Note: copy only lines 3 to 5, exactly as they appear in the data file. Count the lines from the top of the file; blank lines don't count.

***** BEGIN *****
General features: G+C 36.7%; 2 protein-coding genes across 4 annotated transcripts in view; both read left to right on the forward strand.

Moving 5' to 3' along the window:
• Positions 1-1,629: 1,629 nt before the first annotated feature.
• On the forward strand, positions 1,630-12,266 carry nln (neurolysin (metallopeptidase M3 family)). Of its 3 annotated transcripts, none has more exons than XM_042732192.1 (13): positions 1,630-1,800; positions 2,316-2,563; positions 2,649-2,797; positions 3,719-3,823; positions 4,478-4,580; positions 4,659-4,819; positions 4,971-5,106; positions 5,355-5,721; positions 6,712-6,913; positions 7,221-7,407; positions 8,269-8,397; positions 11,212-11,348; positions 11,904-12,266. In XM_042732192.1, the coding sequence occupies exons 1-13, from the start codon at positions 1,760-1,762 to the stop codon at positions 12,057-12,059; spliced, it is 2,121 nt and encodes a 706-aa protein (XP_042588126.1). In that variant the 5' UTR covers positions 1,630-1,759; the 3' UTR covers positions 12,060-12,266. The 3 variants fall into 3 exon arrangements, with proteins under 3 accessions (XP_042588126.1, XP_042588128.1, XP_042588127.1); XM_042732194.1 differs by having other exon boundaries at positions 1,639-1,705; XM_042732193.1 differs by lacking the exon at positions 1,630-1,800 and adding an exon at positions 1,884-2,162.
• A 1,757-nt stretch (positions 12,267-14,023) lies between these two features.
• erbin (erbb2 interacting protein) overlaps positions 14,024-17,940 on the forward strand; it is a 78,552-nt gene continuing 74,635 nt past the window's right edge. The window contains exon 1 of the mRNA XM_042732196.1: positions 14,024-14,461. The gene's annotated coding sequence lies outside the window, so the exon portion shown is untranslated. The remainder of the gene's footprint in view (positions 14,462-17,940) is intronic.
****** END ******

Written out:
• Positions 1-1,629: 1,629 nt before the first annotated feature.
• On the forward strand, positions 1,630-12,266 carry nln (neurolysin (metallopeptidase M3 family)). Of its 3 annotated transcripts, none has more exons than XM_042732192.1 (13): positions 1,630-1,800; positions 2,316-2,563; positions 2,649-2,797; positions 3,719-3,823; positions 4,478-4,580; positions 4,659-4,819; positions 4,971-5,106; positions 5,355-5,721; positions 6,712-6,913; positions 7,221-7,407; positions 8,269-8,397; positions 11,212-11,348; positions 11,904-12,266. In XM_042732192.1, the coding sequence occupies exons 1-13, from the start codon at positions 1,760-1,762 to the stop codon at positions 12,057-12,059; spliced, it is 2,121 nt and encodes a 706-aa protein (XP_042588126.1). In that variant the 5' UTR covers positions 1,630-1,759; the 3' UTR covers positions 12,060-12,266. The 3 variants fall into 3 exon arrangements, with proteins under 3 accessions (XP_042588126.1, XP_042588128.1, XP_042588127.1); XM_042732194.1 differs by having other exon boundaries at positions 1,639-1,705; XM_042732193.1 differs by lacking the exon at positions 1,630-1,800 and adding an exon at positions 1,884-2,162.
• A 1,757-nt stretch (positions 12,267-14,023) lies between these two features.